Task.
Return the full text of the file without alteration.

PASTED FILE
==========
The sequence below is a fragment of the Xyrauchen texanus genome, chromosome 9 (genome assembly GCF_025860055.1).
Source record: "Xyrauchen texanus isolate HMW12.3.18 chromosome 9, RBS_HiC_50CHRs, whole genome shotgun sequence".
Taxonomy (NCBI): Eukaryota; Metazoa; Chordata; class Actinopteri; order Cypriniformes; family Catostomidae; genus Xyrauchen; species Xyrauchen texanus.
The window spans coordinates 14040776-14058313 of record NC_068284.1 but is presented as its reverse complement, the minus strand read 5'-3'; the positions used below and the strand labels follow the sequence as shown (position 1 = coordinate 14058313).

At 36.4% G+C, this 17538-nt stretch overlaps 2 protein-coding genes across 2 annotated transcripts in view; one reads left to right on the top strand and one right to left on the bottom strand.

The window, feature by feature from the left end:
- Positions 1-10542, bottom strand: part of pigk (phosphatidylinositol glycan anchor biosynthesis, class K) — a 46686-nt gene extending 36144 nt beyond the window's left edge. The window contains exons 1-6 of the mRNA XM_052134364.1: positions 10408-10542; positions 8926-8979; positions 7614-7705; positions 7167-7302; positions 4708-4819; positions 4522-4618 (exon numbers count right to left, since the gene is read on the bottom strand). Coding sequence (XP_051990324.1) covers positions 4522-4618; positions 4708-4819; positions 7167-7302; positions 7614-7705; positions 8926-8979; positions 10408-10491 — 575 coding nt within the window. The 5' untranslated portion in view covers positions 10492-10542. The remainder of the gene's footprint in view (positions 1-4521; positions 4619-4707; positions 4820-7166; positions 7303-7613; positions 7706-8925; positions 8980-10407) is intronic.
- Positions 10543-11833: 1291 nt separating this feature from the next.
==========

The sequence below is a fragment of the Xyrauchen texanus genome, chromosome 9 (genome assembly GCF_025860055.1).
Source record: "Xyrauchen texanus isolate HMW12.3.18 chromosome 9, RBS_HiC_50CHRs, whole genome shotgun sequence".
Taxonomy (NCBI): Eukaryota; Metazoa; Chordata; class Actinopteri; order Cypriniformes; family Catostomidae; genus Xyrauchen; species Xyrauchen texanus.
The window spans coordinates 14040776-14058313 of record NC_068284.1 but is presented as its reverse complement, the minus strand read 5'-3'; the positions used below and the strand labels follow the sequence as shown (position 1 = coordinate 14058313).

At 36.4% G+C, this 17538-nt stretch overlaps 2 protein-coding genes across 2 annotated transcripts in view; one reads left to right on the top strand and one right to left on the bottom strand.

The window, feature by feature from the left end:
- Positions 1-10542, bottom strand: part of pigk (phosphatidylinositol glycan anchor biosynthesis, class K) — a 46686-nt gene extending 36144 nt beyond the window's left edge. The window contains exons 1-6 of the mRNA XM_052134364.1: positions 10408-10542; positions 8926-8979; positions 7614-7705; positions 7167-7302; positions 4708-4819; positions 4522-4618 (exon numbers count right to left, since the gene is read on the bottom strand). Coding sequence (XP_051990324.1) covers positions 4522-4618; positions 4708-4819; positions 7167-7302; positions 7614-7705; positions 8926-8979; positions 10408-10491 — 575 coding nt within the window. The 5' untranslated portion in view covers positions 10492-10542. The remainder of the gene's footprint in view (positions 1-4521; positions 4619-4707; positions 4820-7166; positions 7303-7613; positions 7706-8925; positions 8980-10407) is intronic.
- Positions 10543-11833: 1291 nt separating this feature from the next.